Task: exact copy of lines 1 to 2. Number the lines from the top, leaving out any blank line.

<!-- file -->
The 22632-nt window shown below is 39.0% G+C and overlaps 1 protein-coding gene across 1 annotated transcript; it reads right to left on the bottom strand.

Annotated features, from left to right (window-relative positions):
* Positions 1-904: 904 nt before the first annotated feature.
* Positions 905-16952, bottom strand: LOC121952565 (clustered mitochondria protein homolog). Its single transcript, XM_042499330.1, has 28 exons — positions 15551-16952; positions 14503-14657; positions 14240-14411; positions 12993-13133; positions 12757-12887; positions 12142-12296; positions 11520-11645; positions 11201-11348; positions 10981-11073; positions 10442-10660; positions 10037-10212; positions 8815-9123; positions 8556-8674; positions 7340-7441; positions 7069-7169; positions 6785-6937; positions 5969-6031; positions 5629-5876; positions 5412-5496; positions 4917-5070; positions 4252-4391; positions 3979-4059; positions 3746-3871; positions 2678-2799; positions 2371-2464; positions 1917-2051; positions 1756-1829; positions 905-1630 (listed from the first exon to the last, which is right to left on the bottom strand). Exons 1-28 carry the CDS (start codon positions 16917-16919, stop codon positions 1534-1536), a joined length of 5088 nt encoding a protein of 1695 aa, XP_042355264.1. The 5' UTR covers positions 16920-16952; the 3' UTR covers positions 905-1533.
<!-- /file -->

The 22632-nt window shown below is 39.0% G+C and overlaps 1 protein-coding gene across 1 annotated transcript; it reads right to left on the bottom strand.

Annotated features, from left to right (window-relative positions):